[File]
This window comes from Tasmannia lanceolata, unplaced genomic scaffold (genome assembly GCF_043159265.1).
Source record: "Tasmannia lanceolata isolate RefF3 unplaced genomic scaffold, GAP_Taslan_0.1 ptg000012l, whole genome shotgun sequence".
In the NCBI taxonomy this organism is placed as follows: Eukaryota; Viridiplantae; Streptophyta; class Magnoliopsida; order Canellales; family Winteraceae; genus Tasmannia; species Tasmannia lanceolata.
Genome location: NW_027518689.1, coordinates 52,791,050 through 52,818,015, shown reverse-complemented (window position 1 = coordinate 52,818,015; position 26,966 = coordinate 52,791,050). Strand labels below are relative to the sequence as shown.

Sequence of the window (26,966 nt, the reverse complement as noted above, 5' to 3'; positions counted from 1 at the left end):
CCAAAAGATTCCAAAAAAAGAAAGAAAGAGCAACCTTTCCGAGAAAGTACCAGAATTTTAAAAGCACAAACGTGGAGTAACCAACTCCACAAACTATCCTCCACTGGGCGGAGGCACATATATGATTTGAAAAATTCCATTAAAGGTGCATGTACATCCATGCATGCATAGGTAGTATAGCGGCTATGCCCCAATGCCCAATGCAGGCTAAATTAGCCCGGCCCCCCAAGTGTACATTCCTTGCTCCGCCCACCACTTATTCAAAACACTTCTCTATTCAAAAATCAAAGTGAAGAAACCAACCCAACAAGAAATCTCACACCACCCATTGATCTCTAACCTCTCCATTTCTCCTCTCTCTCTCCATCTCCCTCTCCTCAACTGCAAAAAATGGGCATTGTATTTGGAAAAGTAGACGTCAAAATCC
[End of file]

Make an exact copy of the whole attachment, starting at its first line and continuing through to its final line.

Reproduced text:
This window comes from Tasmannia lanceolata, unplaced genomic scaffold (genome assembly GCF_043159265.1).
Source record: "Tasmannia lanceolata isolate RefF3 unplaced genomic scaffold, GAP_Taslan_0.1 ptg000012l, whole genome shotgun sequence".
In the NCBI taxonomy this organism is placed as follows: Eukaryota; Viridiplantae; Streptophyta; class Magnoliopsida; order Canellales; family Winteraceae; genus Tasmannia; species Tasmannia lanceolata.
Genome location: NW_027518689.1, coordinates 52,791,050 through 52,818,015, shown reverse-complemented (window position 1 = coordinate 52,818,015; position 26,966 = coordinate 52,791,050). Strand labels below are relative to the sequence as shown.

Sequence of the window (26,966 nt, the reverse complement as noted above, 5' to 3'; positions counted from 1 at the left end):
CCAAAAGATTCCAAAAAAAGAAAGAAAGAGCAACCTTTCCGAGAAAGTACCAGAATTTTAAAAGCACAAACGTGGAGTAACCAACTCCACAAACTATCCTCCACTGGGCGGAGGCACATATATGATTTGAAAAATTCCATTAAAGGTGCATGTACATCCATGCATGCATAGGTAGTATAGCGGCTATGCCCCAATGCCCAATGCAGGCTAAATTAGCCCGGCCCCCCAAGTGTACATTCCTTGCTCCGCCCACCACTTATTCAAAACACTTCTCTATTCAAAAATCAAAGTGAAGAAACCAACCCAACAAGAAATCTCACACCACCCATTGATCTCTAACCTCTCCATTTCTCCTCTCTCTCTCCATCTCCCTCTCCTCAACTGCAAAAAATGGGCATTGTATTTGGAAAAGTAGACGTCAAAATCC